ADAPTIL Travel Behaviour (For Anxiety) Training Spray for Dogs to help your pup relax when encountering new environments and experiences. The first time visiting a vet’s office can be a stressful ordeal for a young pup
- Any forms provided by your vet that you have already filled out
- A stool sample, if requested by your vet. Do ask the vet if this is needed during appointment making
4. What happens during the visit
Plan your trip early and arrive at the clinic a few minutes earlier. Check-in at the reception upon arrival. You may be instructed to a weighing machine for your dog’s weight measurements and there may be some registration forms to complete if this is your pup’s first visit to the clinic.
Here’s what to expect inside the vet’s office.
The vet will perform a thorough physical examination which includes checking your dog’s body, skin, coat, eyes, ears, nose, mouth, and testing your dog’s vision.
Core vaccines will be administered, and the vet will advise on the date of the boosters, if necessary. Do take note of this date and arrange your next appointment with the reception before leaving the clinic.
Flea & tick prevention
If unsure, ask your vet to recommend medication, topical treatment, or collar that will properly protect your pal from these pests. Some vets will even show you how to apply these medications on your new pup.
Faecal examination and deworming
Deworming is a routine procedure for all dogs. Your vet will prescribe a deworming medication that will either be administered at home or the vet's office. A lot of puppies are born with roundworms. As such, your vet may request for a stool sample to be tested. Your pup will receive a deworming medication and if you are a first-time paw parent, you can ask the vet to help administer the deworming medication.
If you have decided to sterilise your pup, discuss with your vet the best time for this procedure. The timing depends on your dog’s breed. It’s generally around six to nine months but larger breeds mature later than smaller dogs, so the best time for them to be neutered or spayed is when they are a little older.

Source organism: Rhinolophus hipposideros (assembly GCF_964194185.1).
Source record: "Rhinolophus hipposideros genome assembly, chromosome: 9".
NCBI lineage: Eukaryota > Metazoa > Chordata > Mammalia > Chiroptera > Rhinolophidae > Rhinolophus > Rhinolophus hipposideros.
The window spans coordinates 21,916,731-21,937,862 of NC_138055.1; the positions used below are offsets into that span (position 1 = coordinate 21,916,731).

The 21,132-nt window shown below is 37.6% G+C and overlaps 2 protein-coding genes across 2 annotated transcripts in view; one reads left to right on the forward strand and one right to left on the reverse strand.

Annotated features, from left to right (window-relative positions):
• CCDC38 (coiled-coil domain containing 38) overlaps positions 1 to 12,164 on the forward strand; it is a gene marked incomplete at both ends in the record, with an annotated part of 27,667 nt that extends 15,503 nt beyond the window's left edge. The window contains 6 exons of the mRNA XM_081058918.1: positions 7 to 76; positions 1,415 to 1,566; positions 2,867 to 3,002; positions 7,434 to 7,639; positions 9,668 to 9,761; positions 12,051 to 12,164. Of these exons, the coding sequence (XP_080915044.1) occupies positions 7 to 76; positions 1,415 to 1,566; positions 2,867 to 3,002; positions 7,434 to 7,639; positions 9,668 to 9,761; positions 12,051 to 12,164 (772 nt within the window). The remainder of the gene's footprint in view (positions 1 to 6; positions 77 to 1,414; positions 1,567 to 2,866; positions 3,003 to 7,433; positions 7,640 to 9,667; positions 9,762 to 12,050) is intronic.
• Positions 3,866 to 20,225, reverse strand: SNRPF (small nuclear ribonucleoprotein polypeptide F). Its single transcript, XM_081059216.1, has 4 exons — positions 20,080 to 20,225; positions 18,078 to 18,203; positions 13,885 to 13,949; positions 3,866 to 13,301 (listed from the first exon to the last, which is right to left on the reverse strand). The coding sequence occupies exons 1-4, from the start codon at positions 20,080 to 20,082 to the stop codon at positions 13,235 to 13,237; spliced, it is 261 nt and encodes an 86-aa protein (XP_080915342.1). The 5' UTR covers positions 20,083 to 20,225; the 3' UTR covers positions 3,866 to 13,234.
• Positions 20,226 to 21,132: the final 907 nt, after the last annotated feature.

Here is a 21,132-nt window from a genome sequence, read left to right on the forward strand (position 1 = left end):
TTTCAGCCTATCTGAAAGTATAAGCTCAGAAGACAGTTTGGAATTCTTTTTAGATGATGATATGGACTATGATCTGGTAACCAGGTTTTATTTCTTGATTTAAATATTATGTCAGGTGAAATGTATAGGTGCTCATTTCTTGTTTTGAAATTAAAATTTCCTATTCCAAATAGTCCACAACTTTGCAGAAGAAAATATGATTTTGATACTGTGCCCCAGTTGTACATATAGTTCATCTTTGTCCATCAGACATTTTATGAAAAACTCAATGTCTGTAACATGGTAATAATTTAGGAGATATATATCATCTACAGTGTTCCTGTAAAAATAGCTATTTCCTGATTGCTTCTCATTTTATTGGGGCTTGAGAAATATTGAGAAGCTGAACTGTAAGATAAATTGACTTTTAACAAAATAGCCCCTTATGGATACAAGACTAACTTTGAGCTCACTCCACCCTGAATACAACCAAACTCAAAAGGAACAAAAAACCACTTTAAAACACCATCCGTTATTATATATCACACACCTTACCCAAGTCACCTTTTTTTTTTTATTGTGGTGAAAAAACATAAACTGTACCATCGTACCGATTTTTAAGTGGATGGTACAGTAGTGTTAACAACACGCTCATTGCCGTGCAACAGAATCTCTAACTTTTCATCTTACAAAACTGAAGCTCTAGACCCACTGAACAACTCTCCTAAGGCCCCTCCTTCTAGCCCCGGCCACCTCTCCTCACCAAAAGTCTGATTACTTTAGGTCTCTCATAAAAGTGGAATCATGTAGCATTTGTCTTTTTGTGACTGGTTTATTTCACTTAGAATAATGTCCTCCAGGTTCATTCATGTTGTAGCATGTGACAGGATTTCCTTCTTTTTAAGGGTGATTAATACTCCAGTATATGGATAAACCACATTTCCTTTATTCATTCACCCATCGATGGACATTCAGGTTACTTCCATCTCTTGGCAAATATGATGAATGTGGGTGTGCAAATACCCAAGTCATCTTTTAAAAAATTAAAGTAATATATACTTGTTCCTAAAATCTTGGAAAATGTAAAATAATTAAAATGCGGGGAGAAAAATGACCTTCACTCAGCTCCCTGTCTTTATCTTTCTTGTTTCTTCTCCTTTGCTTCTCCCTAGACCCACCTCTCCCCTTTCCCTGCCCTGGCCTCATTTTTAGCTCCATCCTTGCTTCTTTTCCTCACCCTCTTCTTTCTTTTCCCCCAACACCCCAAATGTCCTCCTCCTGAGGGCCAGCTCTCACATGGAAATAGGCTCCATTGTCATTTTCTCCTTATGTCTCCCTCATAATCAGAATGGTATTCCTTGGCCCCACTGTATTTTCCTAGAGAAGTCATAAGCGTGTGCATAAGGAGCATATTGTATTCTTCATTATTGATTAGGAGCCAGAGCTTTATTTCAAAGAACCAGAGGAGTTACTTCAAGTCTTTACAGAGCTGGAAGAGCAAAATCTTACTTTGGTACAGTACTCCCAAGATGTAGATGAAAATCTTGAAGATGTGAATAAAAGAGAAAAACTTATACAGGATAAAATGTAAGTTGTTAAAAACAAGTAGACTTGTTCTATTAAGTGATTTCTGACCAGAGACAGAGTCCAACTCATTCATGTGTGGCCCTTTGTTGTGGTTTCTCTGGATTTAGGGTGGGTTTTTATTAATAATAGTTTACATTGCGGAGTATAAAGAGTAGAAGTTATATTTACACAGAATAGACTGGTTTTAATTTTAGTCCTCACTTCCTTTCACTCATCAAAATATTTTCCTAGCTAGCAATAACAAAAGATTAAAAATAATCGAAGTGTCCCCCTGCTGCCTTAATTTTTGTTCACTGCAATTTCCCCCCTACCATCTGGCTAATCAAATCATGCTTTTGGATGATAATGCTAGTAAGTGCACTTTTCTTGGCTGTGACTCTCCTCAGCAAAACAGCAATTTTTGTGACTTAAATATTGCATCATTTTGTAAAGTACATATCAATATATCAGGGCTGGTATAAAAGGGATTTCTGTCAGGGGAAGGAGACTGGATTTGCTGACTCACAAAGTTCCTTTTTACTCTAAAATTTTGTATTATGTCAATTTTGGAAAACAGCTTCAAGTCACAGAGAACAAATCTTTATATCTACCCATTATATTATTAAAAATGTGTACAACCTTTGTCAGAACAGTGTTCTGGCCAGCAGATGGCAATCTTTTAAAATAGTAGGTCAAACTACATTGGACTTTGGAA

In Singapore, all licensed dogs must be microchipped. The microchip is a small ID Tag, about the size of a grain of rice. Microchipping will not cause any pain or discomfort. If your dog ever gets lost, the chip can be scanned, and your pet safely returned to you.
5. Costs of doggy care and health insurance
The costs of these procedures will differ according to the breed of your pup. Different vet clinics may charge a different fee for their services as well. Please check with the respective clinic for the actual figures.
In general, you can expect the following fees for routine puppy check-up procedures.
- Consultation – From $40
- Microchipping – From $50
- Vaccinations – From $40 to $100
- Flea and mite treatment – From $40 to $450
- Deworming – From $15
- Sterilisation – From $150 to $1,000
Apart from these procedural routines, we all know that vet bills can cost even more than human health care should your pup falls sick or injured. Many pet owners in Singapore are considering getting pet insurance. Is it worth it? Find out here – Pet Insurance: Yay or Nay?
Before leaving the vet's office, do remember to schedule future visits for follow-up boosters and physical exams. Keeping your dog on a regular exam schedule for preventive healthcare is key to a long and healthy life.
Katherine is a Pet Nutrition Specialist and GDP’s Pet Wellness Advisor. She is committed to helping pet owners make informed dietary and lifestyle choices in nurturing healthy pets. Katherine is also a practicing Nutritional Therapist (human nutrition) and has been helping hundreds of clients to heal naturally with nutrients.